Mischievous, Charming, and Evil: An Hour with Robin Sachs

Looking much like his sexy/sophisticated smooth-voiced character, Ethan Rayne, on the Buffy the Vampire Slayer TV series, Robin Sachs entered the packed Montreal/Vancouver room dressed in a white t-shirt and slim-fitting jeans to do an hour long “Meet Ethan Rayne” Q & A.

Sachs struck quite the muscle-bound figure as he good-naturedly flexed and posed for the shutterbug contingent.  It turns out that Sachs has a black belt in Karate and did most of his own stunts for Buffy.  “And my chiropractor is making a lot of money,” Sachs quipped.

When asked for insight on Ethan Rayne’s psyche, specifically what it was like to play such an evil character, Sachs replied: “Ethan was not loved enough by his mother.  And was spanked a lot by his father, which he rather enjoyed.  Evil?  No, I think he’s charmingly mischievous in an evil sort of way.” Mischievous, charming, and very ribald—evil is, after all, in the eye of the beholder—Sachs’ lively humor had the crowd in stitches.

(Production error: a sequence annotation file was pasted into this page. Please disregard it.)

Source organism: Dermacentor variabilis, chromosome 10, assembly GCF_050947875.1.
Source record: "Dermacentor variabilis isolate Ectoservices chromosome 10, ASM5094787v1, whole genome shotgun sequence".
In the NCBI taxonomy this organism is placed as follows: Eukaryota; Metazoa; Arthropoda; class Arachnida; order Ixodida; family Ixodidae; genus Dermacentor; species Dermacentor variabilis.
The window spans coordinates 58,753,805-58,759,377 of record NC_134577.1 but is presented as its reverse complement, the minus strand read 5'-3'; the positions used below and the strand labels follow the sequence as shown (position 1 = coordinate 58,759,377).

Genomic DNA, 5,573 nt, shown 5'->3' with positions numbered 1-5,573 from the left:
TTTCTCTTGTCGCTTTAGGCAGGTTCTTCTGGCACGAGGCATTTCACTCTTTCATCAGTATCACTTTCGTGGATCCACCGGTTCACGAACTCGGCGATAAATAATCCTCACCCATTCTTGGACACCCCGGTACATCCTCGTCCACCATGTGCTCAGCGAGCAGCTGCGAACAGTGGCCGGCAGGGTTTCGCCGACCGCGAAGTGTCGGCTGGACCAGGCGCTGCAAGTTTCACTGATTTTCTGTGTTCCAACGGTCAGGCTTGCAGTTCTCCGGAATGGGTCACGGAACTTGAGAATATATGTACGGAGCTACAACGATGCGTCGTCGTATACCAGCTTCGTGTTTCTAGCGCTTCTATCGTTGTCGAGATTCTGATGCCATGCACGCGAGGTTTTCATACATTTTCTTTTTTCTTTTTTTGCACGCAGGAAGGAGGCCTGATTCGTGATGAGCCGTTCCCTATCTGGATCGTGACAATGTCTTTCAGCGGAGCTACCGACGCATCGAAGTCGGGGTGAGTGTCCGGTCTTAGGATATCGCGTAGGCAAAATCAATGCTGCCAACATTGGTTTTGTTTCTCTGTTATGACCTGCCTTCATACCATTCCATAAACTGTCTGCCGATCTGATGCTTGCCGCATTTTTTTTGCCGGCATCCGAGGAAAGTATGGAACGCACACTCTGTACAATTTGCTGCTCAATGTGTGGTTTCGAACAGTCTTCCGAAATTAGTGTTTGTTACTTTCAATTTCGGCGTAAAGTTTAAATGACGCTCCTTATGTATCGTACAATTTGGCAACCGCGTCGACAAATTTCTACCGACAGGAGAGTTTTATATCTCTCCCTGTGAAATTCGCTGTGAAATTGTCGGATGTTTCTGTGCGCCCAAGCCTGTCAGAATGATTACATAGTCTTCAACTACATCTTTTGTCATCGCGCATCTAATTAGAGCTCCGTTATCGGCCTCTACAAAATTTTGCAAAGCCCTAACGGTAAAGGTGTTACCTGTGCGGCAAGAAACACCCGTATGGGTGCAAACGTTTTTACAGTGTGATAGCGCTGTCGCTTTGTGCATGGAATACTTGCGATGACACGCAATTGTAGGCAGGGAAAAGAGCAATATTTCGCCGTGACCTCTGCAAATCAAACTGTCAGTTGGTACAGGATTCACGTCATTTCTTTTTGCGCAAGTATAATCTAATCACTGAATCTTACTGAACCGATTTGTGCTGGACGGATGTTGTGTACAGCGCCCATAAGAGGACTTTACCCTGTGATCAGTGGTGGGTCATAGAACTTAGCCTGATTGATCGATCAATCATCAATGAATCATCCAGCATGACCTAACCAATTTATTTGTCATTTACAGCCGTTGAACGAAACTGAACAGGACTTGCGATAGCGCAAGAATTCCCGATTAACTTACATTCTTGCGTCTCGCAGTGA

A topic of much speculation, Sachs admitted that, sadly, he’d received no word of Ethan being on Ripper (a much anticipated BBC/Fox Buffy spin-off starring Anthony Steward Head as the title character—Rupert “Ripper” Giles), but the show itself is still in negotiations so hope still exists for all of us Ethan Rayne fans.

And, as to whether Sachs would be interested in being a part of the Ripper show?  “I’d love to do a show Ethan and the Ripper.”

Be sure to visit Robin Sachs’ website: www.robinsachs.com

Author of the article

Eugie Foster was the long-time Director/Editor of the Daily Dragon an award-winning writer of science fiction, fantasy, horror, and YA/children's lit. She received the 2009 Nebula Award for her novelette, "Sinner, Baker, Fabulist, Priest; Red Mask, Black Mask, Gentleman, Beast," the 2011 and 2012 Drabblecast People's Choice Award for Best Short Story for "The Wish of the Demon Achtromagk" and "Little Grace of the House of Death," and has been nominated for the Hugo, British Science Fiction, and Washington Science Fiction awards. Her works have been translated into eight languages, and her short fiction collection, Returning My Sister's Face and Other Far Eastern Tales of Whimsy and Malice, has been used as a textbook at the University of Wisconsin-Milwaukee and the University of California-Davis.